Choosing the right toothpaste:
a solution for each issue
Written by Paul Musset, Doctor in Pharmacy | published on | updated on 30/03/2020
When it comes to toothpaste, there is such a wide range available, that it is sometimes difficult to choose one. However, each toothpaste has very specific characteristics and making the wrong choice can deprive you of real benefits for your teeth. So what is the best toothpaste – the one that is best suited to each age and situation?
Anti-plaque and anti-cavity toothpaste
We often hear about tartar and dental plaque, but what exactly are they? When we eat, a multitude of food particles remain in our mouths, especially sugar. Some of these particles are transformed into acids and mix with protein in our saliva, bad bacteria and the resulting toxins, settling on our teeth as a white coating.
This plaque is a real scourge for teeth, since acid and bacteria attack the enamel and cause cavities and even more painful infections such as abscesses. If you do not brush your teeth properly, this coating gradually mineralizes and hardens, forming tartar that irritates the gums at the cementoenamel junction. This can then lead to the teeth becoming yellow and loose.
Anti-plaque toothpaste does not remove tartar that has already formed; a dentist’s instrument is the only solution for that! On the other hand, the formation of tartar reduces the adherence of bacterial plaque, thus limiting its adhesion to the teeth. Anti-cavity toothpaste often contains fluoride, which helps remineralise the enamel and makes it stronger.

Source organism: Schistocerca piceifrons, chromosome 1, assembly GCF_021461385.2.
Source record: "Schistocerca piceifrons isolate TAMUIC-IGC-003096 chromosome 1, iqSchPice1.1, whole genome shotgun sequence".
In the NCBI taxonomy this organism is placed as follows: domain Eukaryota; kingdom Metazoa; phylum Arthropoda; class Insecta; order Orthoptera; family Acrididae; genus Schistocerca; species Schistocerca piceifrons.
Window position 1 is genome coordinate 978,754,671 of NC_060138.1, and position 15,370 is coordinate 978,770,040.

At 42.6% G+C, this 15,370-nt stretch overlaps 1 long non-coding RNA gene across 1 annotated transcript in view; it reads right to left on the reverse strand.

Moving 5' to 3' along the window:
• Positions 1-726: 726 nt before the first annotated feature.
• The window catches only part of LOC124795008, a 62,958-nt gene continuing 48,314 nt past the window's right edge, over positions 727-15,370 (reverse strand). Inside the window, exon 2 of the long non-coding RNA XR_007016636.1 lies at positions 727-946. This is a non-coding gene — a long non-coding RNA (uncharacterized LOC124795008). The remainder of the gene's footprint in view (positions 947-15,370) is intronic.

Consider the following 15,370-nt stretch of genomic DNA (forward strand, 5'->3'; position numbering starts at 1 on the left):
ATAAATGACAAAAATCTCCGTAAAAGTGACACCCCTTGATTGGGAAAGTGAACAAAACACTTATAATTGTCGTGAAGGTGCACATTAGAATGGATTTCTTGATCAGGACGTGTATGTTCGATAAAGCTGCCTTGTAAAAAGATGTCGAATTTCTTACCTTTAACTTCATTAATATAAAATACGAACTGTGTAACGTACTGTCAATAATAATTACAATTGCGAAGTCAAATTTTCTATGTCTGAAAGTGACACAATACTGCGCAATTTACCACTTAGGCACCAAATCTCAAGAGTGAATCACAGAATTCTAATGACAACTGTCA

Fluoride, friend or enemy?
Fluoride is a mineral that attaches itself to the structure of the enamel and makes it more resistant to cavities. At very low doses, it is therefore an oral health ally. But the recommended dose should never be exceeded. In the event of overdose, fluoride causes “fluorosis”. This condition appears as small white spots on the teeth; but at a more serious level, it can cause them to crumble. Therefore, it is important to choose the right toothpaste for each age. From 0 to 3 years old, no toothpaste at all. From 3 to 6 years old, toothpaste containing less than 500 ppm (parts per million) fluoride. From 7 to 12 years old, between 500 and 1,000 ppm; and for adults, 1,500 ppm maximum.
Not all of us have the same bright white smile! Tooth colour varies greatly from one individual to another. In addition, certain habits contribute to causing the enamel to become stained yellow: tobacco in particular, but also tea and coffee.
Only special treatment from a dentist will really whiten your teeth. However, some toothpastes can help make your smile look brighter. Some of them contain microgranular sodium bicarbonate, which has an abrasive effect that helps remove discolouration due to beverages, for example. It is better to use these toothpastes than to sprinkle your toothbrush with pure bicarbonate, which is too abrasive and would weaken the enamel. Other toothpastes have a whitening effect due to a bleaching agent that settles on the teeth to give an impression of whiteness, or that brightens the colour of the gums to make the teeth appear whiter in contrast.